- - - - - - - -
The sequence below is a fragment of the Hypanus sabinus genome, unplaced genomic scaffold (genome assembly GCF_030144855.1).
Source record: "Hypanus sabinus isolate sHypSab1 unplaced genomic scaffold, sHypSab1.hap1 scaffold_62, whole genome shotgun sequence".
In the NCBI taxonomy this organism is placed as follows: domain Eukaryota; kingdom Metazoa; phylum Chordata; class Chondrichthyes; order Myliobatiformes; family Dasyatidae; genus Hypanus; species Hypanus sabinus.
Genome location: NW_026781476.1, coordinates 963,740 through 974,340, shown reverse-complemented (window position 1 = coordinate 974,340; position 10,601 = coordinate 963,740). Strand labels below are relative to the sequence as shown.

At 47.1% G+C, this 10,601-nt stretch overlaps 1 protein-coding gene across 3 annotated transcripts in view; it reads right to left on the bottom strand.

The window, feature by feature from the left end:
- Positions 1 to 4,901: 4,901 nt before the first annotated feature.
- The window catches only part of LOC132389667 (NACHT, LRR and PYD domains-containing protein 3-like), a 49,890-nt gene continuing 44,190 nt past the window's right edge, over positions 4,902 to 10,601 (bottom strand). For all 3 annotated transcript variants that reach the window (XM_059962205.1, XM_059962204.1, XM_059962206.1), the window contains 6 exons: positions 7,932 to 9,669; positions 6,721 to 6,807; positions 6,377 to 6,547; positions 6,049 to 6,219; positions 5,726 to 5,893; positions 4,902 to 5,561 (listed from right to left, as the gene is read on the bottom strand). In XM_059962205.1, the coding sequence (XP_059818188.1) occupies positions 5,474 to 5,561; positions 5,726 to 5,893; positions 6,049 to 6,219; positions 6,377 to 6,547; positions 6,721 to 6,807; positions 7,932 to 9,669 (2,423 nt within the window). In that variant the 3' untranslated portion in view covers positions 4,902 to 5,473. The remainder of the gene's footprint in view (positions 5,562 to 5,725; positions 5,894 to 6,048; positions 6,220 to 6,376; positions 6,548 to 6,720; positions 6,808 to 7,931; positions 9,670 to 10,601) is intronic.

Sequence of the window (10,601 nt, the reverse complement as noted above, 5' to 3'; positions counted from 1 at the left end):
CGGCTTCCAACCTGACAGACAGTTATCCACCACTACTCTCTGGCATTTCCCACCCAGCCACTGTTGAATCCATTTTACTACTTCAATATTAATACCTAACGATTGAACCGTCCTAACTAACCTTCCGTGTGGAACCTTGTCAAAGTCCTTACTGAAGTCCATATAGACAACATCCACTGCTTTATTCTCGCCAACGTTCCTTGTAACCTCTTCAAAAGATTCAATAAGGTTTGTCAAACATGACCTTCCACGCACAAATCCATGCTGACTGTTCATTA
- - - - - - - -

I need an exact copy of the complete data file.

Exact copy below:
The sequence below is a fragment of the Hypanus sabinus genome, unplaced genomic scaffold (genome assembly GCF_030144855.1).
Source record: "Hypanus sabinus isolate sHypSab1 unplaced genomic scaffold, sHypSab1.hap1 scaffold_62, whole genome shotgun sequence".
In the NCBI taxonomy this organism is placed as follows: domain Eukaryota; kingdom Metazoa; phylum Chordata; class Chondrichthyes; order Myliobatiformes; family Dasyatidae; genus Hypanus; species Hypanus sabinus.
Genome location: NW_026781476.1, coordinates 963,740 through 974,340, shown reverse-complemented (window position 1 = coordinate 974,340; position 10,601 = coordinate 963,740). Strand labels below are relative to the sequence as shown.

At 47.1% G+C, this 10,601-nt stretch overlaps 1 protein-coding gene across 3 annotated transcripts in view; it reads right to left on the bottom strand.

The window, feature by feature from the left end:
- Positions 1 to 4,901: 4,901 nt before the first annotated feature.
- The window catches only part of LOC132389667 (NACHT, LRR and PYD domains-containing protein 3-like), a 49,890-nt gene continuing 44,190 nt past the window's right edge, over positions 4,902 to 10,601 (bottom strand). For all 3 annotated transcript variants that reach the window (XM_059962205.1, XM_059962204.1, XM_059962206.1), the window contains 6 exons: positions 7,932 to 9,669; positions 6,721 to 6,807; positions 6,377 to 6,547; positions 6,049 to 6,219; positions 5,726 to 5,893; positions 4,902 to 5,561 (listed from right to left, as the gene is read on the bottom strand). In XM_059962205.1, the coding sequence (XP_059818188.1) occupies positions 5,474 to 5,561; positions 5,726 to 5,893; positions 6,049 to 6,219; positions 6,377 to 6,547; positions 6,721 to 6,807; positions 7,932 to 9,669 (2,423 nt within the window). In that variant the 3' untranslated portion in view covers positions 4,902 to 5,473. The remainder of the gene's footprint in view (positions 5,562 to 5,725; positions 5,894 to 6,048; positions 6,220 to 6,376; positions 6,548 to 6,720; positions 6,808 to 7,931; positions 9,670 to 10,601) is intronic.

Sequence of the window (10,601 nt, the reverse complement as noted above, 5' to 3'; positions counted from 1 at the left end):
CGGCTTCCAACCTGACAGACAGTTATCCACCACTACTCTCTGGCATTTCCCACCCAGCCACTGTTGAATCCATTTTACTACTTCAATATTAATACCTAACGATTGAACCGTCCTAACTAACCTTCCGTGTGGAACCTTGTCAAAGTCCTTACTGAAGTCCATATAGACAACATCCACTGCTTTATTCTCGCCAACGTTCCTTGTAACCTCTTCAAAAGATTCAATAAGGTTTGTCAAACATGACCTTCCACGCACAAATCCATGCTGACTGTTCATTA